Nashville Great Books Discussion Group

A reader's group devoted to the discussion of meaningful books.

Tuesday, December 15, 2015

Sorrow-Acre: A Reflection on Justice

"The quality of mercy is not strained. It droppeth as the gentle rain from heaven. Upon the place beneath. It is twice blessed." (Act IV, Scene 1, Merchant of Venice)

There are some interesting things going on in this story by Isak Dinesen. Questions are raised about justice and religion. But Denmark isn't England, Israel, or Rome. It has its own traditions and history which relate the value of land (i.e., inherited property), with the obligations of society, considered in the harsh afterglow of the Protestant rebellion.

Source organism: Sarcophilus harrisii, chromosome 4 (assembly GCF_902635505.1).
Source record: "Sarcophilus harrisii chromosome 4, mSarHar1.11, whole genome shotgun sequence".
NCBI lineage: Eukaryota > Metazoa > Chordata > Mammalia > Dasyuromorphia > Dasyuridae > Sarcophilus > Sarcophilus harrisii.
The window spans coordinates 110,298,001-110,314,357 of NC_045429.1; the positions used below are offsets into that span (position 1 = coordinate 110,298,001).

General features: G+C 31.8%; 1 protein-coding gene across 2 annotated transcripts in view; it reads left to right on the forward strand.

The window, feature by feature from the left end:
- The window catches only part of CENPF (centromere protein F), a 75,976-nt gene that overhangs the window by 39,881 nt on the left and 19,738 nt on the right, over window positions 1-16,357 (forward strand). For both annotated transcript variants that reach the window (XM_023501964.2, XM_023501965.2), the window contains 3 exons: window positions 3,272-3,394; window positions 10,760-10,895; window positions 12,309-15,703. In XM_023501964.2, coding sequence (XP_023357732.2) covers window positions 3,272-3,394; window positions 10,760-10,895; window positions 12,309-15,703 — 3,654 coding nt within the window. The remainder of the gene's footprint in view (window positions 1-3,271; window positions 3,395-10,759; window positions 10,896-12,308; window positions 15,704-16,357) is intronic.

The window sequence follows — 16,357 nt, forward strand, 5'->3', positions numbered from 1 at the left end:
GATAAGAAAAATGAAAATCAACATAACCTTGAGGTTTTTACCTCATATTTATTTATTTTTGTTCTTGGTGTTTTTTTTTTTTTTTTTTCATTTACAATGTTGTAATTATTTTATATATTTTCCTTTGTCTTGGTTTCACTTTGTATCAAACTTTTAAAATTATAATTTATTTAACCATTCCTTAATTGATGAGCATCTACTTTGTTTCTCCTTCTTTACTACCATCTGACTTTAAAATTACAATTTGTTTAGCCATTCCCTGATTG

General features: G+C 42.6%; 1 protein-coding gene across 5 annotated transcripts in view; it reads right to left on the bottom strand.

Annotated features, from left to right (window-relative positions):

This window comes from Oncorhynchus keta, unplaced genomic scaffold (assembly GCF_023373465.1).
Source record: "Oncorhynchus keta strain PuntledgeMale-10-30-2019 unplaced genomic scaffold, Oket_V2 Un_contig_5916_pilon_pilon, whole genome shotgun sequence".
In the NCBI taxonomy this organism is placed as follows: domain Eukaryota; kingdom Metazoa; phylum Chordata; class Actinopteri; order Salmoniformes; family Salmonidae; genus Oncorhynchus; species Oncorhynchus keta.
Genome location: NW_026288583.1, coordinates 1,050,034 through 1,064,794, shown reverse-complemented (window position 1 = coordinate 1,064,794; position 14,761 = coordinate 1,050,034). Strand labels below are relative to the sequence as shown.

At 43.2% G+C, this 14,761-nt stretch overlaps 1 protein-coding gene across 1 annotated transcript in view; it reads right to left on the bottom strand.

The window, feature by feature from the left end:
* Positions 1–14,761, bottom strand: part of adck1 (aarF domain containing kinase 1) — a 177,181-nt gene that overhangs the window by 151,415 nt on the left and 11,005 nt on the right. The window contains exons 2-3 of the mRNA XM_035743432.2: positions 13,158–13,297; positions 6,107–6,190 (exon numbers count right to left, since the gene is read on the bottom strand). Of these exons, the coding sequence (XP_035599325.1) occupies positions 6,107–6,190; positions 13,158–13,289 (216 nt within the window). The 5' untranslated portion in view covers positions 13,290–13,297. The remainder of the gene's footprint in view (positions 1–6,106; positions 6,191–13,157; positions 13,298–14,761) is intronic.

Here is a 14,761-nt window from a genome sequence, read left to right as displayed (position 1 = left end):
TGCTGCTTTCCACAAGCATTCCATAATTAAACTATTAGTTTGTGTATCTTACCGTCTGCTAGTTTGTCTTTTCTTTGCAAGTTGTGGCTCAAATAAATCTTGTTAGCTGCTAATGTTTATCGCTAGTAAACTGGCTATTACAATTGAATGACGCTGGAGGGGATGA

Protestants, perhaps from a deep sense of personal guilt and a fear of divine punishment, are culturally intolerant of sin and all forms of human error. They are not prone to radical politics, social upheaval or revolution in the manner of the French or we Americans who live on the other side of the world. Instead, the aristocracy of Denmark adheres to the old ways, a legacy of the Middle Ages, the traditional scheme of the world "as it was meant to be", with its titles and estates and all its myriad social divisions between rich and poor, peasant and aristocrat, sinner and saved. We see that the uncle, in the manner of Moses, adheres to an unwavering principle of justice-- an eye for an eye, a tooth for a tooth, which is the Old Testament brand of justice. Mercy and compassion don't play much of a role in the Old Testament, nor do they enter into the uncle's judicial philosophy. He believes that his nephew, Adam, has been influenced (or infected as the uncle might say) with a modern (liberal) tendency toward charity and mercy. But, as any good banker might say, charity will not pay the bills. The uncle has lost a barn and someone must be held accountable. His idea of justice comes straight out of the Book of Genesis.